After weeks of fruitless, disappointing, disenchanting apartment hunting, you finally find a promising listing. It’s in a great area near your job, so you won’t have a long commute to dread. It’s within your budget. It’s got all the amenities you need. And, most importantly, it’s got the space. Wow — look at all that space! It’s one thing for an apartment to look spacious in pictures, but seeing it in person and confirming for yourself is another.
Space is the most important quality of a rental, isn’t it? That’s what real estate refers to. At the end of it all, you’re paying for adequate space, and when you’re on a budget, especially a budget that nudges you toward studio apartments and smaller one-bedroom apartments, every square foot counts. A spacious-looking apartment, with high ceilings and plenty of windows bringing in natural light, will make you forget that it’s just one room.
But this is the bummer: that big, wide apartment will suddenly feel tiny and cramped once you’ve moved in all of your things. Your bed, couch, dresser, television stand, desk, and that guitar you never play will all add up to a massive chunk of floor space, making your once-roomy studio into a glorified storage unit. We all run into this problem sooner or later, whether it’s our first home away from home or our first place in a new city, and at first, it seems crazy that anyone could live this way. What we all learn sooner or later is that there are ways to make even small apartments liveable and comfortable by reducing our material footprints.
Maximizing Storage Potential
A big part of making the most of your limited space is maximizing the storage potential of that space. Sure, you can have cabinets, a big dresser, a wardrobe, and a bulky entertainment stand, but why waste the square feet? If you have a host of belongings that aren’t regularly used — for example, an air mattress, a bolt-action rifle, or SCUBA gear — you should be able to store them out of sight, or at least without dedicating floor space. Even items you use regularly don’t have to be real-estate hogs.
Consider the classic under-the-bed storage. If your bed frame is of the solid, block-of-wood variety, think about trading it for a compact folding bed frame with space underneath, where you can stash slide-out drawers and bins filled with clothes, shoes, or just about anything. Now, about that fridge: everyone puts things on top of their refrigerator, but don’t you think there’s a little more potential there than a single flat surface? Your refrigerator can be adorned with a beautiful and functional multi-tier shelf!
Use Your Walls
Your walls aren’t just for decoration! Walls are valuable real estate just like floors, and should be used to their utmost utilitarian potential. For almost every storage application that uses floor space, there’s a wall-based alternative. Forget your guitar stand — get a wall-mounted guitar holder! As for that large entertainment stand that sits around gathering dust, talk to your landlord about mounting your TV on the wall instead. With the correct mount and proper support, you’ll not only make your space more efficient, but you’ll elevate your entertainment setup to be even more immersive and seamless.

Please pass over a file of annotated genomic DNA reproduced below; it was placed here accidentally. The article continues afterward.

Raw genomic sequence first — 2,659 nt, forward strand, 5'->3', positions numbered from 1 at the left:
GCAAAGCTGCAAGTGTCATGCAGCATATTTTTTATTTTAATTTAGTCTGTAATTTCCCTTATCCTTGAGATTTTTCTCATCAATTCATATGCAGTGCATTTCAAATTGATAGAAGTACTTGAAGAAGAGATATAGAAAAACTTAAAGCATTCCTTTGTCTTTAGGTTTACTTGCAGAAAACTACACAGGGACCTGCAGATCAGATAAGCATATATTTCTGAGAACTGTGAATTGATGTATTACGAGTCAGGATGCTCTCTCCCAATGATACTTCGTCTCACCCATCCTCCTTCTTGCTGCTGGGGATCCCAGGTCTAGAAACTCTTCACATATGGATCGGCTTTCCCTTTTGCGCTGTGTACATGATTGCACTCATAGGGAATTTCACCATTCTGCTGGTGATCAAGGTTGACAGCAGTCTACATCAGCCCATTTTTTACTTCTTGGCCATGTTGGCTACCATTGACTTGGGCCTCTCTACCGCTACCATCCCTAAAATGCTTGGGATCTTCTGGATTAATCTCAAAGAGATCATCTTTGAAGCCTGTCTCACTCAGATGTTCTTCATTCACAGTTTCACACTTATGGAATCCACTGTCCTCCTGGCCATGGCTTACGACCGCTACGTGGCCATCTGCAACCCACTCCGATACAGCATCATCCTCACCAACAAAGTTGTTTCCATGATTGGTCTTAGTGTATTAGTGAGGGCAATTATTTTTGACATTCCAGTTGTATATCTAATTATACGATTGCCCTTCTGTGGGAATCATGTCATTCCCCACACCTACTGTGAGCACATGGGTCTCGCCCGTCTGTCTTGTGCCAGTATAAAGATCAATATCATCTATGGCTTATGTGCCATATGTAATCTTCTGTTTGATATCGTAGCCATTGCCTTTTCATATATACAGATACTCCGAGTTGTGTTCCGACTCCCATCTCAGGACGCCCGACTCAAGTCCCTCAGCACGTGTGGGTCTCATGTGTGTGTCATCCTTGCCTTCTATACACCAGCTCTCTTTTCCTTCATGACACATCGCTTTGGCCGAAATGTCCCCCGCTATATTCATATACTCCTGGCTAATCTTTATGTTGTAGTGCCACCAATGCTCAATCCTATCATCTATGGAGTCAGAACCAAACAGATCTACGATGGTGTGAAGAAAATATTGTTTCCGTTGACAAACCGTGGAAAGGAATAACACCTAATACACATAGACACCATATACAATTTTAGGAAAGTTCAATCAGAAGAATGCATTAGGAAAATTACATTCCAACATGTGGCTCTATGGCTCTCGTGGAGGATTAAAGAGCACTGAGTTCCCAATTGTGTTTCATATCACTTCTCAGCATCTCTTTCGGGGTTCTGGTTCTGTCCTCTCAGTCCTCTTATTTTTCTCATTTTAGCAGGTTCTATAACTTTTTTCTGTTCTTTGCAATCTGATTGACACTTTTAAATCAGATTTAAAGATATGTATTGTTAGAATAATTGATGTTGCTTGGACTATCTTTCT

Wall-mounted shelves will also free up tons of room, and will look much more presentable than having your knick-knacks scattered across your home’s various flat surfaces. Lighting can also be rethought in this way. Instead of a lamp on your nightstand, or a big standing pole lamp, how about color-changing RGB light strips spanning the walls of your living space?
While we’re talking about lights, let’s not leave out that wonderful invention: the ceiling! Those RGB strips can be mounted along the wall-ceiling line, and you can also install hooks in your ceiling for hanging Christmas lights, paper lanterns, or even luxurious Turkish globe lamps.
One of the best ways to make your apartment feel more spacious, while not actually making it more spacious, is to hang mirrors on your walls. Many of us already have mirrors, of course. It’s always nice to have one handy outside of the bathroom, so you can check out your outfit, fix your hair, and make sure nothing’s stuck in your teeth before you walk out the door. But a mirror can also provide an incredibly effective illusion of more space.
Without consciously thinking about it, your visual brain registers a mirror’s reflection as being part of the room you’re in. That’s why so many boutique shops feature mirrors and other reflective surfaces: they’re making the most of limited space, creating an inviting environment the best way they can. If you want your place to look bigger and feel bigger, buy a few large mirrors and mount them strategically. “Whenever we can, we install wall mirrors in our vacant studios and one-bedroom apartments, because they create that sense of spaciousness apartment hunters love,” says Pete Evering of Utopia Management.
Dual-Purpose and Stashable Furniture
One of the best ways to maximize your apartment’s usable space is to combine your furniture. No, that doesn’t mean get out the wood glue and make some kind of horrifying amalgam of coffee table and office chair, although that might work in certain situations. It’s a lot more simple: get a futon or a folding bed.
With a futon, you’re combining bed and couch, rather than sacrificing one or the other as is often the case in studio apartments. Futons are obviously rather common, a mainstay in the typical bachelor pad. What’s less common, but growing in popularity, is a folding mattress.